The obelisk commemorating George Quested Lynch at Partry House
Brownlow (by now his parents had run out of second Christian names) became an Anglican church minister in Ballyhane, Co. Mayo. He was remembered by one parishioner as a simple and trusting man. He was also, by his brothers’ standards, quite poor, having an income of only £165 a year from his parish which had no residence or glebe attached to it.
In the meantime, the cousins of the Lynch men were growing up. They were the sons and daughters of Col. John Finnes, who had been killed in the Indian Mutiny.
Robert Francis Finnis was the eldest son of John Finnes and his wife Sarah and was born on 13 June 1839 in Dinapore (now Dinapur) in India. His uncle Thomas Quested Finnis enrolled him in the Company of Bowyers in 1862, but clearly Robert Francis was not cut out for a life of trade and by 1865 was a lieutenant in the Indian Navy. That year, at the church of St Bartholomew the Less in London, he married Ernestine Maria Sparks, daughter of R.H. Sparks of Charterhouse. He died at Tandil, Argentina, on 22 Nov 1868, by which time he was a former lieutenant, so not cut out for the navy, either. Why he was there is unknown. The widowed Ernestine went on to marry twice more.
The memorial to Robert Francis Finnis and John Finnes in St Leonard’s church, Hythe.
John, born barely a year after his brother in Burdwan, Bengal became a cadet in the Indian army at the age of sixteen, just after the death of his father in the Indian Mutiny. He was commissioned lieutenant in December 1857, took part in campaigns at Oude, Shapore and Dadoopore and went on the Mahsud Waziri expedition in 1881. He was promoted lieutenant-colonel in February 1884 and served on detachment to the 2nd Punjab Infantry as second-in-command. In September that year, while on leave at Mussoorie, a hill station in the lower Himalayas, he had some decayed teeth removed by a dentist. An abscess formed in his jaw and, trying to relieve the pain, John took too much laudanum. Although medical help was summoned, he died.
Mussurrie Hill Station, where John Finnis died and is buried.
He had married, on 27 February1869 in Bengal, Florence Stanley McGowan. At his death, Florence, still only thirty-four, was left with seven children, though another three had died young. She had an army pension, but John had been left nothing by Thomas Quested Finnis who had died the previous year, though he left £6000 for the children. She returned to England, living at first in London but latterly in Dolgellau in Merionethshire with her daughters and sister. She died in 1916, not long after the death of her eldest son John Fortescue Finnis, fighting in Mesopotamia.
The memorial to John Fortescue Finnis, great-grandson of Robert Finnis, in St Leonard’s church, Hythe.
John Fortescue Finnis, who left a widow and son
George Carruthers Finnis, the next son of John and Sarah, was born in Calcutta on 2 July 1845. On the family’s return to England, he was raised by his uncle, Thomas Quested Finnis, who evidently discerned a kindred spirit. George was enrolled in the Company of Bowyers and worked for his uncle’s provisions company. He maintained his family’s links with Hythe and married a local woman Emma Elizabeth Fagge, daughter of a Hythe physician, on 27 October 1870 in the parish church. His aunt Jane died the following year, and George appears to have inherited her house in Regent’s Park – at least, he lived there for the next twenty years. He also inherited £12,000 from Thomas Quested Finnis. He became a JP, but that was the extent of his civic life, and he died of pneumonia aged fifty-two. Elizabeth went back to Hythe and she and George have their own memorial in St Leonard’s church.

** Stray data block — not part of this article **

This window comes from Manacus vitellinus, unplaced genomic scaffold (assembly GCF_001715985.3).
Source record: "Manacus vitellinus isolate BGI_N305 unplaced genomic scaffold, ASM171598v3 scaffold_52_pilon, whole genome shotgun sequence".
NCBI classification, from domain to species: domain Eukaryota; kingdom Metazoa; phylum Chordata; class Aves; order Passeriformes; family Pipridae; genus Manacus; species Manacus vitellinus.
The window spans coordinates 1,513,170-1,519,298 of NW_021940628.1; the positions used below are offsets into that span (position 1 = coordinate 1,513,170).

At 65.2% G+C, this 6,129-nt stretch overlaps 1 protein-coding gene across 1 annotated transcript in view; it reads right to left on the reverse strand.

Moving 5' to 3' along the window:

The memorial to George Carruthers and Elizabeth Emma Finnis erected by their two sons
Another brother, Thomas Quested Finnis shunned the usual male Finnis occupations and became a dairy farmer in Pangbourne, where he died aged forty on 17 February 1890
Three daughters survived to adulthood. Louisa Jane married Captain Charles M’Laughlin a naval officer. Sophia Margaretta (Sophie) married Ross Willaume Hayter, then a civil servant, and travelled the world with him, first to India, then to Canada in 1888 and finally the USA, though they both died in Hampshire.
Lucy Ann, the youngest child, not two years old when her father was killed, married Grimble Vallentin, a distiller and Master of the Worshipful Company of Distillers. They had two daughters and a son, John, baptised in St Leonard’s church, Hythe in 1882. A career soldier, John Vallentin served in South Africa from 1901 to 1903, and then on the North-West Frontier of India and Gibraltar. He arrived in France soon after the outbreak of war , in October 1914. On 7 November 1914 at Zillebeke, Belgium, when leading an attack against the Germans under very heavy fire, he was struck down, but seeing that the other officer leading the attack had been killed, he rose and continued before being himself killed. He was posthumously awarded the Victoria Cross.
His body was not recovered and he is commemorated on the Menin Gate Memorial in Ypres. His Victoria Cross was presented to his widowed mother by George V at Buckingham Palace on 16th November 1916. She also had a plaque placed in St Leonard’s church in his memory
The memorial to John Franks Vallentin, VC, in St Leonard’s church
John Franks Vallentin, a great-grandson of Robert Finnis
- Information given by Christoper Young.